EdTech Thoughts, Educational Technology

Alternatives to Social Media

Although there are challenges to using social media, there are solutions to overcome those challenges. Not all solutions will be transformative, but these solutions will have a connection to social media. However, it is essential to understand that the learning objective is the primary reason to choose a tool.

Social Media in Education

This is a series of blog posts on social media. Read more about…


A lesson can be more engaging when selecting social media, but an alternative for writing could be a social media template. A social media template is a piece of paper that contains the structure of a social media post. For example, suppose the assignment is a historical figure, and the template is that of a Twitter post. In that case, the template will include a profile picture that should relate to a historical figure. This name, in this case, is that historical figure, the Twitter handle that starts with @ that should relate to the historical figure but not the same, the actual writing which will be limited to 280 characters, an image representing the writing, and possible comments from other historical figures. Paper is not a direct alternative to social media, but it simulates social media on paper.

A better alternative to writing on social media is the learning management system (LMS). Each school uses a different LMS like Canvas, UTRGV uses Blackboard, and La Joya ISD uses Google Classroom. Each LMS typically includes a similar feature to whether to create a blog or a discussion forum. Teachers can use this feature to engage students in class discussions, similarly to using a site like Facebook. For example, some discussion features allow students first to create a response to a question. Then, the student will be able to view and reply to other students’ responses.
Seesaw is another alternative to social media. Seesaw is an engagement platform that allows students to share text, drawings, photos, videos, and voice recordings in a timeline. The teacher can moderate each post and allow other students to view or interact with those resources. It is similar to an LMS, where students can also turn in homework assignments.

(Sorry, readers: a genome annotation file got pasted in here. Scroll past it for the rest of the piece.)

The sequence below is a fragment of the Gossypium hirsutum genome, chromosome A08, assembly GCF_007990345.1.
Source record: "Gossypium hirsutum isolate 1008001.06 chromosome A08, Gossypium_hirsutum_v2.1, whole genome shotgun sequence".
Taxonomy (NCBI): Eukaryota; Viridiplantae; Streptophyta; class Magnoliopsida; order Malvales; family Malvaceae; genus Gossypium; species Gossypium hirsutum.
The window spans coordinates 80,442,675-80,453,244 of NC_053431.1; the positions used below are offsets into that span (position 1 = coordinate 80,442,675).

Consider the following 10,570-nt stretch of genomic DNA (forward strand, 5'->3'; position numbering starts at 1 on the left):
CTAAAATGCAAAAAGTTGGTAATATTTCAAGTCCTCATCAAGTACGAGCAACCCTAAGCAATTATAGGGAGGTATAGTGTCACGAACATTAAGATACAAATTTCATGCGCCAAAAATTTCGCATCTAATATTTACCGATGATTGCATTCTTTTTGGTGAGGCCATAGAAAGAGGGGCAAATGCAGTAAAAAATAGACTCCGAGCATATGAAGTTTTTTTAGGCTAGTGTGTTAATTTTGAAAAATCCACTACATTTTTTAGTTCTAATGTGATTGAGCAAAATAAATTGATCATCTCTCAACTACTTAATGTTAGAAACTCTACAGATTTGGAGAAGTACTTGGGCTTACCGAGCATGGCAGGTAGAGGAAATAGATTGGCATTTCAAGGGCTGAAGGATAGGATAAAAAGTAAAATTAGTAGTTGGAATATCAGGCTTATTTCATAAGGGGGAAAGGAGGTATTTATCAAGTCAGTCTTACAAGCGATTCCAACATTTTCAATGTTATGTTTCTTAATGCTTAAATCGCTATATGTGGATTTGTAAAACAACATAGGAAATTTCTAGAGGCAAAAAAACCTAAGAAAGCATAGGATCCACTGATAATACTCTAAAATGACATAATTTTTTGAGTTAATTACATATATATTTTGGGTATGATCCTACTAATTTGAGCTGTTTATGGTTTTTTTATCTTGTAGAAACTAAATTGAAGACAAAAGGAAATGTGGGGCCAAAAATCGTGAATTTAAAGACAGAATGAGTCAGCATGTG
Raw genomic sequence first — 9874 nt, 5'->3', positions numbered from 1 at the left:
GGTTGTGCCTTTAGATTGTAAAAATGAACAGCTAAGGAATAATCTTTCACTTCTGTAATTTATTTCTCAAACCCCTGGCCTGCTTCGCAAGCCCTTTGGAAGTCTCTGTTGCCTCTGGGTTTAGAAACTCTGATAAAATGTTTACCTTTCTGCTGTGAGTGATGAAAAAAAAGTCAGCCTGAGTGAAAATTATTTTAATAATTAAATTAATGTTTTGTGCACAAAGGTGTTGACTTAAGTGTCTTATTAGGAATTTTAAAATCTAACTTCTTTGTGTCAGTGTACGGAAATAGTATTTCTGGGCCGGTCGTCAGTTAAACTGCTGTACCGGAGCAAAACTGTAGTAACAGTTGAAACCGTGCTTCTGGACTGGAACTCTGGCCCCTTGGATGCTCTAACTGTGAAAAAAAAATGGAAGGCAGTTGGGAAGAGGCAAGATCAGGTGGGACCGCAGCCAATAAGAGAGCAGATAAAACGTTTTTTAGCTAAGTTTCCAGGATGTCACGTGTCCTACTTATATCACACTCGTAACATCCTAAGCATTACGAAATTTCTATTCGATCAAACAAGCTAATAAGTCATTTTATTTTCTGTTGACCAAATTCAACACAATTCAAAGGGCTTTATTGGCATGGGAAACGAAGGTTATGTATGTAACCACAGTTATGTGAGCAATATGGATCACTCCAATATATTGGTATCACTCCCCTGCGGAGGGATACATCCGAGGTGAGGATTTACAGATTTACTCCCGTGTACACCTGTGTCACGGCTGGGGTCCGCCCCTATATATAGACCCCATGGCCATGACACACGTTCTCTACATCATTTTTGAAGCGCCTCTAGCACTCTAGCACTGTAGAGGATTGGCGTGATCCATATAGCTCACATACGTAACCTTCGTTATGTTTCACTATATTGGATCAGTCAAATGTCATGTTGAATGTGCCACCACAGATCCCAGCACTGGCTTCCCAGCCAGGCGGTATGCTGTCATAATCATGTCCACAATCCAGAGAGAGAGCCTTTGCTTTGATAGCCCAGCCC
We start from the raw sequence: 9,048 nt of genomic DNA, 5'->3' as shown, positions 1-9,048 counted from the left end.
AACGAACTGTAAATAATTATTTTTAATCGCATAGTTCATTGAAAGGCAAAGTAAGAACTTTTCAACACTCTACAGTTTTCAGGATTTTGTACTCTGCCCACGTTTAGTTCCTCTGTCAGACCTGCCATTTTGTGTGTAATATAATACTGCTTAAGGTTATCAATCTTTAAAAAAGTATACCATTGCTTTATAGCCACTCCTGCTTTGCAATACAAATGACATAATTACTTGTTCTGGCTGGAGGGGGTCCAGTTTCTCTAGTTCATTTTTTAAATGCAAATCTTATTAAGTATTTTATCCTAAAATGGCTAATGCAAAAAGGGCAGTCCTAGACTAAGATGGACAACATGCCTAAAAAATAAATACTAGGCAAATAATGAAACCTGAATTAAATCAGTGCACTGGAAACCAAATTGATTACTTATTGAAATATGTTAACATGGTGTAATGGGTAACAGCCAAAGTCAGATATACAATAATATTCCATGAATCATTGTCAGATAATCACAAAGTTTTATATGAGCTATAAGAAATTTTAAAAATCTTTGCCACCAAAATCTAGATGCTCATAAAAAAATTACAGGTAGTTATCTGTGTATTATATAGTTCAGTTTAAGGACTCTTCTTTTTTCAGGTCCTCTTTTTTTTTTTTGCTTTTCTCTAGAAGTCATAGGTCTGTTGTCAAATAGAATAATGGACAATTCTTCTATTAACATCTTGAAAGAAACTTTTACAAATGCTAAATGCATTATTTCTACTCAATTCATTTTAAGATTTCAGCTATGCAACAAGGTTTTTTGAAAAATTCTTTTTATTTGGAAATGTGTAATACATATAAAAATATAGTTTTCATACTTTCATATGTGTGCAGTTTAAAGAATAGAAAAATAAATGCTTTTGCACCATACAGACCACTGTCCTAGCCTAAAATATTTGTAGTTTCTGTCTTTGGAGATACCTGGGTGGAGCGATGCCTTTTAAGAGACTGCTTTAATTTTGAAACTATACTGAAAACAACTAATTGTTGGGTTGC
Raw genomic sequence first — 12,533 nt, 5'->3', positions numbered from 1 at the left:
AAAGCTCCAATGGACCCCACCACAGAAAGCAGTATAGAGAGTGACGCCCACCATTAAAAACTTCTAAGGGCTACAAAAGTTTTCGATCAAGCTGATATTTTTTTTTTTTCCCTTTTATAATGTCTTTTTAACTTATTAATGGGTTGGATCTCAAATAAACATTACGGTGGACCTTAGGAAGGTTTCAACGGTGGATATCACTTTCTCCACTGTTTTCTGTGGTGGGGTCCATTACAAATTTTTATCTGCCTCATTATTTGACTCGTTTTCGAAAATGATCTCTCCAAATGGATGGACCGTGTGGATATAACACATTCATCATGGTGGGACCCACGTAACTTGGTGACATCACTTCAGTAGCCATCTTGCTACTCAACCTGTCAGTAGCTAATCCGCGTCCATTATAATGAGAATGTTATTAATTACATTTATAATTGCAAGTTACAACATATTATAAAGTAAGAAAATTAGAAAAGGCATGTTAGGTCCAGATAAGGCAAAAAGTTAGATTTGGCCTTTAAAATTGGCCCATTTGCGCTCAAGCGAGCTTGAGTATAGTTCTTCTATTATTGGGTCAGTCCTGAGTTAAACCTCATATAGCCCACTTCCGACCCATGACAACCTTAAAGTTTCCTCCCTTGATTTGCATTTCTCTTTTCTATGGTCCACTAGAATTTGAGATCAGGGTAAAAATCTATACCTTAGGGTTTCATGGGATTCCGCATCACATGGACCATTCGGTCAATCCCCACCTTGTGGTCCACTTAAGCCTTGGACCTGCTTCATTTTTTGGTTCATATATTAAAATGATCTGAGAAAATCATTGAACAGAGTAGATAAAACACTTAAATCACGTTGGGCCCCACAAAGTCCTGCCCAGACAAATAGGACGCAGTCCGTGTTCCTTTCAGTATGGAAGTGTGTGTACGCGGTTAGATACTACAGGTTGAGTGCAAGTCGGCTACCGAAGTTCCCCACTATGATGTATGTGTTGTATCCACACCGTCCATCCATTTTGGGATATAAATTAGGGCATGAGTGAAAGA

Padlet is another social media alternative where students can share ideas. This website is popular in many educational settings where the teacher asks a question, and students can post an answer and reply to each other. The difference is that one can view this website as a corkboard where students virtually pin their answers.

There have been many social media websites that allowed for sharing of bookmarks. A bookmark is a way to save a link to a website of interest that includes a title and, sometimes, an image or description. One social media website that educators use is Wakelet. Unlike other social media sites for bookmarks, Wakelet has changed its business model to cater to education by partnering with Microsoft. Students can create a profile to curate and share different resources by including bookmarks, images, videos, text, and more. Since it is collaborative, students can work together to find references for a research paper and include a description of what information they find in that link. Therefore, students use critical thinking to curate resources and share ideas.

There are some alternatives to video channels. Seesaw provides a great alternative to sharing videos with other students while the teacher monitors them. However, the commenting feature is limited to the teacher. Another alternative is Flipgrid who also partnered with Microsoft. This platform allows a teacher to create a topic which students need to answer. Like TikTok, students can record a video on Flipgrid, which is time-limited (Davies, Boyer, & Williamson, 2020). Then, other students can reply to that video either with “likes,” text, or video1. In TikTok, replying to another video with a video is called dueting or stitching. Another similarity is that both use filters, virtual stickers or GIFs, and text in the video. Best of all, the commenting features can be limited to likes or nothing at all. Another great feature is the ability to moderate videos before students post them.

More on Social Media


  1. Davies, P., Boyer, F., & Williamson, J. (2020, April 17). TikTok turned Educational? Come learn About Flipgrid and engagement. Video on YouTube.

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